Today, U.S. Ambassador Elizabeth Richard took part in the inauguration ceremony organized by the Ministry of Culture marking the completion of an Ambassadors Fund for Cultural Preservation project to rehabilitate the Eshmun Temple site.
In her remarks, Ambassador Richard highlighted the close collaboration between the U.S. and the Lebanese governments to preserve Lebanon’s cultural heritage. This Ambassadors Fund for Cultural Preservation project funded the restoration of mosaics at the 7th-Century BC Eshmun Site. The project also supported the development of explanatory materials to facilitate tours of the site.
Established by Congress in the fall of 2000, the U.S. Ambassadors Fund for Cultural Preservation awards grants for the preservation of cultural sites, objects and collections, and forms of traditional cultural expression, such as music, dance, and language in more than 130 countries around the world. To date, AFCP has funded 17 projects in Lebanon including the preservation of the Ras-Nahel Khalwet religious site in the Shouf Mountains, the Mubarakeh Tower in Tyre, Islamic manuscripts at the Lebanese National Library, the funerary complex at the Al Bass Necropolis site in Tyre, the Hermitage of Mar Bichay at the Mar Antonios Monastery in Ehden, a Roman-era temple in Temnin in the Bekaa Valley, and historic sites on the Rabbit and Palm Islands Nature Preserve off the coast of Mina, near Tripoli.
Below are Ambassador Richard’s remarks:
Good evening everyone. I know it is warm, so thank you so much for sticking with us because this is a really important day for us at the U.S. Embassy and for all of you. Especially Mr. Minister, I am are very happy to have you with us, Member of Parliament Madam Bahia Hariri, and of course the Director General whom we know so well and Anne Marie, the curator of the National Museum, is with us as well. So thank you very much.
I am really happy to be here to celebrate the inauguration of the restoration of these mosaics. These are each a unique piece in the history and rich heritage that Lebanon has.
I would like to also say a special thank you to all of those who got us to where we are, to the finish line of this project, which as you know took time and very, very careful attention.
You know, this week has been a really busy one for the U.S. Embassy here in Saida. Just earlier this week, we were here with USAID visiting with farmers from this area to celebrate a very successful effort to improve the quality, quantity and value of agricultural products that are made here– in this case it is avocados. Some of your farmers visited the University of California to learn from our experts their best practices, and some of those University of California folks came here to see things on site. And I think the results are already being seen in the marketplace.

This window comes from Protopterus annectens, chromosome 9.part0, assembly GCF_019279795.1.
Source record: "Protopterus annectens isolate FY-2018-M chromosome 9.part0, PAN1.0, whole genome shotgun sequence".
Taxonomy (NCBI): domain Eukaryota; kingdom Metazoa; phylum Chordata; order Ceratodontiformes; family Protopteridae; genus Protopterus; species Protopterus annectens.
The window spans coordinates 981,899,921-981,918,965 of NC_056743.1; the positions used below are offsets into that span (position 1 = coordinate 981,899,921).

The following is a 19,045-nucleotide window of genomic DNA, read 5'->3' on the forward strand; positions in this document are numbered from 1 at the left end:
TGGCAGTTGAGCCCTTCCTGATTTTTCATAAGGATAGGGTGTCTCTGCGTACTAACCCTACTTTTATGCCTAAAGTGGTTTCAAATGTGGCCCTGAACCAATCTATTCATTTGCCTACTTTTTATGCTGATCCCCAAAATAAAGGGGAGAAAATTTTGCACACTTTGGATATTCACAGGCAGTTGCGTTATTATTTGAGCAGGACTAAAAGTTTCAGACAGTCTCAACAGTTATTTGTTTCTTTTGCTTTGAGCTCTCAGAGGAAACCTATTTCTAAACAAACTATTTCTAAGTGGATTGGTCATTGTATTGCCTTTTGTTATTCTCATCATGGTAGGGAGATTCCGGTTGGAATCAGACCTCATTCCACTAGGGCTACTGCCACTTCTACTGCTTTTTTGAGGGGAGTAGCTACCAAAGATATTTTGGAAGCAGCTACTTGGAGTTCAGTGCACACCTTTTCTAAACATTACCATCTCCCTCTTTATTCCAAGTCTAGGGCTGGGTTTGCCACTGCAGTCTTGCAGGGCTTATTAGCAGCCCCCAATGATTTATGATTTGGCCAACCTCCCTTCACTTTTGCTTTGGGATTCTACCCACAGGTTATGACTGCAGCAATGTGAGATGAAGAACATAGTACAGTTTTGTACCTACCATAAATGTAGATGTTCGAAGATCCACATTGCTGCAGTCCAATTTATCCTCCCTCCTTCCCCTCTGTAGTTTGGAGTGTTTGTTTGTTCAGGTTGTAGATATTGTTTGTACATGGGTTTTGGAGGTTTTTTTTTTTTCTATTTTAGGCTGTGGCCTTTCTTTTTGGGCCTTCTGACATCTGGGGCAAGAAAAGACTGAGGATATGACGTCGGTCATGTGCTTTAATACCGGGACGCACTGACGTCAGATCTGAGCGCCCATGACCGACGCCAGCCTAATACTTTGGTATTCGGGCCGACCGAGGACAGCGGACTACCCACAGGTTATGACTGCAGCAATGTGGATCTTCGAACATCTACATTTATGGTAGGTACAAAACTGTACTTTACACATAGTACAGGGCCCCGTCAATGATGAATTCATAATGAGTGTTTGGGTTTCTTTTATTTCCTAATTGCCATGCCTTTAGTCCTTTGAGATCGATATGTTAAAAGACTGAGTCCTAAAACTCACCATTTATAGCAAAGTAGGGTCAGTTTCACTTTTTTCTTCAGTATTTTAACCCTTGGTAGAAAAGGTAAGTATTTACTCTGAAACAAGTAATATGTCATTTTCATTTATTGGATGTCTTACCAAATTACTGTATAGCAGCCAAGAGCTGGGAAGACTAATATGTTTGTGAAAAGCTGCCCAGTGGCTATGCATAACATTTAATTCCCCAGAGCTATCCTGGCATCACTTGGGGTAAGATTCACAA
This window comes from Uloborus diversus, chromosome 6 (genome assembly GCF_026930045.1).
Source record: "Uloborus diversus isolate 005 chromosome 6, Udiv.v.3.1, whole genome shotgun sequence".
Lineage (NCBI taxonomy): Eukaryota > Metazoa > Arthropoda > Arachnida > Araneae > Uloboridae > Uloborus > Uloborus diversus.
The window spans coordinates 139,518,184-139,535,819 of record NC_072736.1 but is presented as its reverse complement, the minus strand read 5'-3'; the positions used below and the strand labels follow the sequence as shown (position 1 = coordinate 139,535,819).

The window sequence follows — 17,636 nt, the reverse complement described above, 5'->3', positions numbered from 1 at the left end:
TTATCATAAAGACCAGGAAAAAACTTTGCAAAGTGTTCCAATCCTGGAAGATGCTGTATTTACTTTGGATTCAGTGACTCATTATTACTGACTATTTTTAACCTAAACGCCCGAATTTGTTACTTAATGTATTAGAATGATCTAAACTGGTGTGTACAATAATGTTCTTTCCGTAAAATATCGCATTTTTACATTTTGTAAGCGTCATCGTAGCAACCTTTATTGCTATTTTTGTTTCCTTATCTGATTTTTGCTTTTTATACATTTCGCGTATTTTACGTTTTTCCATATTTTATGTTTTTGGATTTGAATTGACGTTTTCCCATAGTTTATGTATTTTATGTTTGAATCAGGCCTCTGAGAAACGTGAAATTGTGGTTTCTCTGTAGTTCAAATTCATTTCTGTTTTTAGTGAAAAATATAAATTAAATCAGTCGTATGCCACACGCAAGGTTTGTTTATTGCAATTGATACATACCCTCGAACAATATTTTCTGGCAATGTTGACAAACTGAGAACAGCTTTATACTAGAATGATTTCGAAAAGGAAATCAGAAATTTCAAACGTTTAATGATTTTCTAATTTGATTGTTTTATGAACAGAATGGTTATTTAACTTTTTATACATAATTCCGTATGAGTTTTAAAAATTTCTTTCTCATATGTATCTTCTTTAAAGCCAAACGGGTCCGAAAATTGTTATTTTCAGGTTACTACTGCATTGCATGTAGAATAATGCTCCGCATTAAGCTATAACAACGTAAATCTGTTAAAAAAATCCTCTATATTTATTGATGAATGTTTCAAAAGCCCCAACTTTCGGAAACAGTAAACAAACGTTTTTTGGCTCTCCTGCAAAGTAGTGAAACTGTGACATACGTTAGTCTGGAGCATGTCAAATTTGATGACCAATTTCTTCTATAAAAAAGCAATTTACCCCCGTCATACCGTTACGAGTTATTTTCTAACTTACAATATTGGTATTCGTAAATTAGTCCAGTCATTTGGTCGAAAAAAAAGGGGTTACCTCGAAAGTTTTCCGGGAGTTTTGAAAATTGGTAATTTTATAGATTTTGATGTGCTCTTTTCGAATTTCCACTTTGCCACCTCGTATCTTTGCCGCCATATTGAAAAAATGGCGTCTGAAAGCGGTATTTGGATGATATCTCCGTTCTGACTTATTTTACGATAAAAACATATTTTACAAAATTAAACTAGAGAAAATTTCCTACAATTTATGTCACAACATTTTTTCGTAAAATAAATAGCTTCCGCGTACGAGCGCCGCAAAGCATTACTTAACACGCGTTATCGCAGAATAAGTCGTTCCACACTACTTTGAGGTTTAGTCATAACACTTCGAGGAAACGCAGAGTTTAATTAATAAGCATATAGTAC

So we are here to help improve Lebanon’s future in this way. But I’d also like to say we’re here to help you preserve the past as well.
Earlier today, I took a few minutes to visit the Crusader castle that’s not very far away. That landmark takes us back to a certain time in Lebanon’s history. But the site we are working to preserve today goes so much further back in time.
I found the briefings in the visit today from your experts absolutely fascinating. And I would really like to take a moment here to salute all those archaeologists, historians, and cultural preservation champions whose work, far from the front pages of the newspapers, is preserving this rich heritage for your children, your grandchildren and their descendants.
The project we are visiting today is one of seventeen that have been implemented throughout Lebanon with the support of the Ambassadors Fund for Cultural Preservation.
The Fund was established eighteen years ago by the U.S. Congress as a commitment from the American people to protect and rehabilitate cultural sites and objects, and to assist organizations and governments to preserve and share their cultural heritage with visitors from around the world.
This project is a particularly interesting example of the very close collaboration that we have between the U.S. Embassy, the Ministry of Culture and the Directorate General of Antiquities.
I hope you will all remember the case of the trafficked Bull’s Head sculpture, which was repatriated to Lebanon in February of this year through the combined efforts of the Ministry (of Culture), the Internal Security Forces, and U.S. law enforcement.
That piece, and several others that were returned with it, were originally housed here, at the Temple of Eshmun. They were moved later to a storehouse in Byblos in the 1950s and 60s, and unfortunately later were looted and sold during the civil war.
We at the U.S. Embassy are very proud to have been part of bringing these important treasures of Lebanon’s heritage and history back to their home.
The mutual commitment of both our countries to securing Lebanon and its cultural property, and combatting illicit trafficking, contributed to that successful repatriation.
Our efforts continue today to locate and bring home to Lebanon all looted artifacts. And we remain committed to preserving the vast heritage sites and objects found across this beautiful country. I am really honored to be here today with you all at the inauguration of this site and I look forward to continuing to working in this field together with you in the future.
Thank you very much